Indiana means "land of the Indians." The state was given that name because of the many Native Americans who lived there. Indiana's nickname is the "Hoosier State." The origin of the state's nickname is uncertain. Some people believe it comes from an old Saxon word meaning "hill dweller" because many of the regions early settlers were the children of English highlanders. Others believe it might come from the pioneer greeting, "Who's yere?" meaning "Who is here?" There are still others who trace the nickname back to the 1820s, when Samuel Hoosier, a contractor working on the Ohio Falls Canal in Kentucky, hired many men from the Indiana side of the river. The men Hoosier hired were first called "Hoosier's Men" and then simply called "Hoosiers." The abbreviation for Indiana is IN.
Indiana's state motto is the "Crossroads of America." The state calls itself this because many transportation routes pass through it. This is one of the reasons that Indiana is an important state in the country's commercial activities.
Indiana is an East North Central state bordered by Michigan to the north, Ohio to the east, Kentucky to the south, and Illinois to the west. The Ohio River flows along the state's southern border with Kentucky. Indiana is the smallest state in the Midwest; with the exception of Hawaii, it is the smallest state west of the Appalachian Mountains. Important cities in Indiana include Fort Wayne, Gary, and South Bend.
Indiana's landscape includes fertile farmland on broad plains and many lakes and streams. The state has sand dunes running along Lake Michigan. Southern Indiana consists mostly of hills, forestland, small farms, and small rural towns. The northern region of the state is part of the Midwest's Corn Belt.
Because Indiana is located in the Corn Belt, agricultural is the main activity throughout a large portion of the state. Indiana ranks fifth in the country in growing corn for grain. The state is also a leader in the production of soybeans, hay, popcorn, hogs, cattle, calves, milk, and eggs.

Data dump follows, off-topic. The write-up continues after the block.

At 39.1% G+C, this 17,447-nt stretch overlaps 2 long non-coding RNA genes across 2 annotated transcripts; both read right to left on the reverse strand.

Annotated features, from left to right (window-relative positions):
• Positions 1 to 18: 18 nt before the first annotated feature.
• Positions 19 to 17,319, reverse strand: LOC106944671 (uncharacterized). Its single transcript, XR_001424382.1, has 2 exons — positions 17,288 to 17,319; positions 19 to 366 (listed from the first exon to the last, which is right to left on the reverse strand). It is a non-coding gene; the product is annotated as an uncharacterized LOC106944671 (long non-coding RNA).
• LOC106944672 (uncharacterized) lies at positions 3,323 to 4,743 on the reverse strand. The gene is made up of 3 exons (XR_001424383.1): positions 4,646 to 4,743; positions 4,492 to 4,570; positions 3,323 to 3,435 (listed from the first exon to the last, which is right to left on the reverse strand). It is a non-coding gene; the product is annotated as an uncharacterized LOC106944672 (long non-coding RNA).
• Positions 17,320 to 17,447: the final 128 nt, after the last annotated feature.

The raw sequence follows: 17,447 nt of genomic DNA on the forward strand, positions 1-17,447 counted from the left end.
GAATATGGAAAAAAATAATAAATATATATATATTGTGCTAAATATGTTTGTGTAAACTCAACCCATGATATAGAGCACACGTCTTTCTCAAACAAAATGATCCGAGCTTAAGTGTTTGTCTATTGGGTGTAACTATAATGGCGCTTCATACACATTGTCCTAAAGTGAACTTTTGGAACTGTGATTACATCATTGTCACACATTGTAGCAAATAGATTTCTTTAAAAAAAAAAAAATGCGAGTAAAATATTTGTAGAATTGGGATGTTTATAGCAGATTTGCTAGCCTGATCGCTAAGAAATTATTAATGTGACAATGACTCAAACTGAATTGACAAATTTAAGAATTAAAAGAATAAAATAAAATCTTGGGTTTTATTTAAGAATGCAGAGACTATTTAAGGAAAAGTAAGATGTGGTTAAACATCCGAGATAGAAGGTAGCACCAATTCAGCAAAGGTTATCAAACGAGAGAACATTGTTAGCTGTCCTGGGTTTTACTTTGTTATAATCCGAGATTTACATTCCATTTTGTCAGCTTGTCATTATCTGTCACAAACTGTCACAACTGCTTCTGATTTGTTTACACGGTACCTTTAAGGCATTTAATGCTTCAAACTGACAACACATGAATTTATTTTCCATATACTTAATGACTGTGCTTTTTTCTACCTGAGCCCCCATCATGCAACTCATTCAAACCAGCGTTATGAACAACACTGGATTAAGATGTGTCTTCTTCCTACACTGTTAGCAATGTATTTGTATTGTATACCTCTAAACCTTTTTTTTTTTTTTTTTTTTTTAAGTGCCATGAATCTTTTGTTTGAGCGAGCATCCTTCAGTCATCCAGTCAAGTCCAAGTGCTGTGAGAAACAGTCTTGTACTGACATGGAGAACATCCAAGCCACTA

Despite the fact that agriculture is the main activity throughout most of the state, manufacturing is Indiana's most important economic activity. The state's Calumet region, located near Illinois, helps make Indiana a major industrial state. Indiana's cities produce electrical machines, metals, transportation equipment, machinery, food products, and chemical products. American manufacturer Clement Studebaker made wagons in South Bend in 1852. Today, robots assemble cars in Lafayette. Indianapolis, the state's capital and largest city, is an important manufacturing center.
Indiana is known for the famous politicians associated with the state. President William Henry Harrison earned his nickname, "Tippecanoe," when he defeated the Indians in the Battle of Tippecanoe in the state. Visit the Benjamin Harrison Memorial Home in Indianapolis. Benjamin Harrison was the grandson of William Henry Harrison. Benjamin Harrison was the only President whose grandfather was also a President. See the log cabin Abraham Lincoln helped to build and lived in from age 7 to 21 at the Lincoln Boyhood National Memorial. Prior to becoming President, Ronald Reagan was the "Gipper" in a movie about Knute Rockne, who coached football at the University of Notre Dame near South Bend. Former Indiana Senator Dan Quayle became Vice President of the United States in 1989.
Tourists visit Indiana for many reasons. They can see racecar drivers compete in the Indianapolis 500, a famous 500-mile auto race held every Memorial Day weekend in the town of Speedway. If you like to boat, hunt, or fish, Indiana may be the state for you; it has many lakes and streams. If you're an artist or nature-lover, you'll enjoy the colorful rolling hills of Brown County. Explore Wyandotte Cave, one of the largest caverns in the United States; it's near Leavenworth. Bathe in mineral springs at Indiana's French Lick resort.